3.2. Manage patient treatment:

·      Manage directly observed administration of anti-TB drugs in treatment continuation phase.

·      Refer to TB Clinic for planned (periodic) examination.

3.3. Conduct anti-epidemic measures at household-hotspots:

·      Trace contacts;

·      Train people to perform current disinfection;

·      Organize terminal disinfection at household-hotspots;

·      Have the veterinary service check the hotspots.

3.4. Work with contacts exposed to TB:

·      Perform preventive medical check-up;

·      Isolate children from household-hotspots;

·      Manage specific preventive chemotherapy (after consultation with TB physician);

·      Perform activities at patient’s workplace.

3.5. Conduct anti-epidemic measures covering an entire village:

·      Notify Village Administration on emergence of new infected households;

·      Cooperate with active villagers to perform terminal disinfection depending on data of drug sensitivity of mycobacteria circulating in a village to disinfectants.

3.6. Manage out-patient observation of clinically cured patients:

·      Timely refer patients to planned medical examination, prescribe and monitor anti-relapse therapy (by a TB physician, twice a year).

Stage IV: Monitor for TB, analyse the work done.


At the beginning of the implementation of the project, Village Free from TB annually identified from 2 to 5 foci of tuberculosis infection. Sources of tuberculosis were persons released from penitentiary places. The number of contact persons of the adult population varied from 2 to 4 people, and the children’s contingent of the population was up to 14 years old from 1 to 6 children (Table 1).

Year Amount of adults Amount children under 14 years Amount foci of tuberculosis Amount contact persons Amount contact children under 14 years old
2007 175 77 2 2 1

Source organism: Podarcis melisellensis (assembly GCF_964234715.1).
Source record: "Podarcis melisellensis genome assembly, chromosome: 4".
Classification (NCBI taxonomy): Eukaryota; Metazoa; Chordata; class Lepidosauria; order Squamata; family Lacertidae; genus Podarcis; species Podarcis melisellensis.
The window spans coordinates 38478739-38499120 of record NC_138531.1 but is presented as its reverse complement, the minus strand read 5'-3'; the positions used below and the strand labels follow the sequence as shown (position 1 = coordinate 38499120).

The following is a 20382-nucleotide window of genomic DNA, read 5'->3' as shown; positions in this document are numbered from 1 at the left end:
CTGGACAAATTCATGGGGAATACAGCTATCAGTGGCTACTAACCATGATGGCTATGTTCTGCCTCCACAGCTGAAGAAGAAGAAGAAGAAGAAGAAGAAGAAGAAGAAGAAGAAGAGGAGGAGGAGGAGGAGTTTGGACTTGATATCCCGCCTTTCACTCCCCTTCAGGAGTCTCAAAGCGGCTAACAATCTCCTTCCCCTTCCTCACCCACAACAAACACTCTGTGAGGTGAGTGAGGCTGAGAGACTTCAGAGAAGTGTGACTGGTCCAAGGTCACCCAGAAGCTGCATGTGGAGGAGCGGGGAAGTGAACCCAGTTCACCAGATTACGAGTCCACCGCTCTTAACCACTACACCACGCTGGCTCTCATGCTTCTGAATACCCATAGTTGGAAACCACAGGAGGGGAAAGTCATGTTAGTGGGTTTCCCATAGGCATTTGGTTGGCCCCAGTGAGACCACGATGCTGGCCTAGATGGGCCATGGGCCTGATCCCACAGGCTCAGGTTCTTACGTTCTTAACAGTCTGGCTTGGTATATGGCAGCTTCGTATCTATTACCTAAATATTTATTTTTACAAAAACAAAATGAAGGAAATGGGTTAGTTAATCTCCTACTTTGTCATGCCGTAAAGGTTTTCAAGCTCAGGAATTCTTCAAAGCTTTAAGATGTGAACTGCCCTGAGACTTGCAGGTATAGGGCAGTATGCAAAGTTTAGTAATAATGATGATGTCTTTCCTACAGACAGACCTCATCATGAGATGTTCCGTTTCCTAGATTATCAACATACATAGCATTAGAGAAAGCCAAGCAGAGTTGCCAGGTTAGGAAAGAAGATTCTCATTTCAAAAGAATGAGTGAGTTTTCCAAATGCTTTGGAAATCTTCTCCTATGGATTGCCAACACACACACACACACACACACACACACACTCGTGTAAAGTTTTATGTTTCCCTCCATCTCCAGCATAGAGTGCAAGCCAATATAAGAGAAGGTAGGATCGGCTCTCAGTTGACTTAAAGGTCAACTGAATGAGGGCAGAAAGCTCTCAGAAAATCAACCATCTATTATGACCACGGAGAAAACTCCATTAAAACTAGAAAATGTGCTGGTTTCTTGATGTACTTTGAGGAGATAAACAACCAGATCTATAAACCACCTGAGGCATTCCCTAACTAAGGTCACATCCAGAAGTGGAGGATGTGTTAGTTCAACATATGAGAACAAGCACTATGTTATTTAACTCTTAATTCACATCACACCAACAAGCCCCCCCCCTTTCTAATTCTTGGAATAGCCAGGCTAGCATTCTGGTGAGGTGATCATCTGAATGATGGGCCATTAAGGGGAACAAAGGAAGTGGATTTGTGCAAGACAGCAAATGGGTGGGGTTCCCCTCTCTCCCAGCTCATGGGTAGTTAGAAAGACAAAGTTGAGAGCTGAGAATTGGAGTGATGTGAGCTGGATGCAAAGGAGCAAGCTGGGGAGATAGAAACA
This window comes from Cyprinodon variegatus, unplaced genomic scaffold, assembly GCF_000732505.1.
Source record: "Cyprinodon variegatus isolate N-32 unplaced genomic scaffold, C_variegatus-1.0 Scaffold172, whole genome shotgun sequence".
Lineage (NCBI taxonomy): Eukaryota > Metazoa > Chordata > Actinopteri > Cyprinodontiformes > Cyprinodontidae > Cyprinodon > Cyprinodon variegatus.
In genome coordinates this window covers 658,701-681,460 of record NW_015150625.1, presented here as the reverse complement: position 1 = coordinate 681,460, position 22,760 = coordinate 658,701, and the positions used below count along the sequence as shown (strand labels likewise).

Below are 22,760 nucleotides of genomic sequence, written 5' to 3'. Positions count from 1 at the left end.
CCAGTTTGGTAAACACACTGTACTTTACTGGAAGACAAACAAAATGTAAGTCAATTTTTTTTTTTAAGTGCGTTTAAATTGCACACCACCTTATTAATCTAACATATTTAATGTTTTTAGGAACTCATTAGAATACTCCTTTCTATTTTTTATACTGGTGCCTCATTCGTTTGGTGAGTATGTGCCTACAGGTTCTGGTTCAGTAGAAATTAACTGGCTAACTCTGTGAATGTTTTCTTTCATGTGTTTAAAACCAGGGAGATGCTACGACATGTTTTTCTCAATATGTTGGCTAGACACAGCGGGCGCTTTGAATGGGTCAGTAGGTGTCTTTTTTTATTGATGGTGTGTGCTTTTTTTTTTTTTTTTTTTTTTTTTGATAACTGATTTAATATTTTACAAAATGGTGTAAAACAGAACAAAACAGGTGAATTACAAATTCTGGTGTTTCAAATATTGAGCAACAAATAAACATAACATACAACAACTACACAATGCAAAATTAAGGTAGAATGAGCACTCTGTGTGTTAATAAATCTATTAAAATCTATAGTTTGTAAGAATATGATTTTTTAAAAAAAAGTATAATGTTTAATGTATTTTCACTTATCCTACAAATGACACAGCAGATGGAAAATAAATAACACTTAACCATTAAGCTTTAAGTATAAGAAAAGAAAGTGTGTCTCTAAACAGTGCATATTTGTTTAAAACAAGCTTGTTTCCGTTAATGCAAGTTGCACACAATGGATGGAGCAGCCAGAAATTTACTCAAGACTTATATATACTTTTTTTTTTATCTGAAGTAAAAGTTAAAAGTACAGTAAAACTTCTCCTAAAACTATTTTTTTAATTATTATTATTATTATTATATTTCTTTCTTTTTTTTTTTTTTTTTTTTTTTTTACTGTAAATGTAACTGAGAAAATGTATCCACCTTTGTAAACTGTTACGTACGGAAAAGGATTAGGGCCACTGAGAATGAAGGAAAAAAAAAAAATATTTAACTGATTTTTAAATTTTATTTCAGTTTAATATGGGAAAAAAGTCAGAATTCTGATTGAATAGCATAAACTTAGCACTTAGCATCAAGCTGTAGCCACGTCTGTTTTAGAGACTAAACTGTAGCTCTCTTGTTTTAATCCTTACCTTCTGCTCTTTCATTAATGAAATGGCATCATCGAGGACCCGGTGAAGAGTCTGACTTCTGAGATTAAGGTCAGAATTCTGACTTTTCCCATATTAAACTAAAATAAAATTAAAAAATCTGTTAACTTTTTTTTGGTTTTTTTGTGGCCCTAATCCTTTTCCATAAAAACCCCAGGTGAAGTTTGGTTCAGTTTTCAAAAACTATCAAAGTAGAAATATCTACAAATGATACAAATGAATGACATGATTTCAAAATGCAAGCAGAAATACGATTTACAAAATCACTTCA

2008 191 76 5 4 6
2009 184 76 5 3 4
2010 176 69 5 2 3
2011 181 73 3 2 1
2012 195 78 0 0 0
2013 182 84 0 0 0
2014 179 81 0 0 0

At the same time, it should be noted that since 2011, the second year of the project, there has been a clear decrease in the number of foci of tuberculosis and contact persons of adults and children in the population of the village Khomustakh. Specifically, during the study period, the baseline pediatric infection level in Khomustakh village has declined from 5 cases (6.5%) to 1 (1.2%) case within the entire pediatric population (χ2= 3.99; p < 0.05); after 2013, no new cases of TB were registered. The pool of adult patients with TB reduced from 5 (2.7%) to 0 (r=0.95; p<0.001). The population coverage with preventive x-ray exams increased substantially, from 66.3% in 2007 to 91.3% in 2014 (r=0.81; p<0.05), due to examining the so-called unreached sector. Meanwhile, every third case of TB among detected ones originated from the unreached sector (Please see Table 2).

Table 2. Trends in preventive medical check-ups and tuberculosis disease occurrence in Khomustakh village, years 2007 to 2014.

2007 2008 2009 2010 2011 2012 2013 2014 Total
Mantoux skin test conversion 5 6 2 0 1 0 2 1 2.12+0.78*
Proportion of pediatric population infected with TB (%) 6.5 7.9 2.6 0 1.4 0 2.4 1.2 2.75+1.03
Number of patients with TB at feldsher-midwife station 2 4 5 5 4 1 1 0 2.75+0.70*
Proportion of adult population (%) 1.1 2.1 2.7 2.8 2.2 0.5 0.5 0 1.48+0.38
Number of cases among adults 2 2 2 1 1 1 0 0 1.12+0.29**
Number of cases among children 0 0 0 0 0 0 0 0 0
X-ray examination (%) 66.3* 71.6 71.8 86.6 87.5 89.5 89 91.3* 81.7+3.5**

Notes: *- p<0.05 (χ2=3.99)**-p<0.05 (r=0.950)*- p<0.05 (r=0.805).


Thus, in the remote settlements of the Far North, the nurse is the main organizer and direct implementer of antituberculous preventive and antiepidemic measures, whose quality correlates to the quality of TB care for the rural population. As demonstrated by the Village Free from TB pilot project, conducting continuous annual preventive examinations of the population are more effective in detecting tuberculosis in unorganized population groups. The algorithm of the feldsher-midwife station nurse’s work on anti-tuberculosis and antiepidemic measures consisting of 4 stages is a simple, inexpensive and at the same time most effective method of preventing tuberculosis infection.


  1. Tuberculin skin test conversion – change from negative to positive of a response to intradermal introduction of tuberculin, not associated with vaccination against TB, or else, 6 mm or more enlargement of reaction on top of postvaccinal allergy during 1.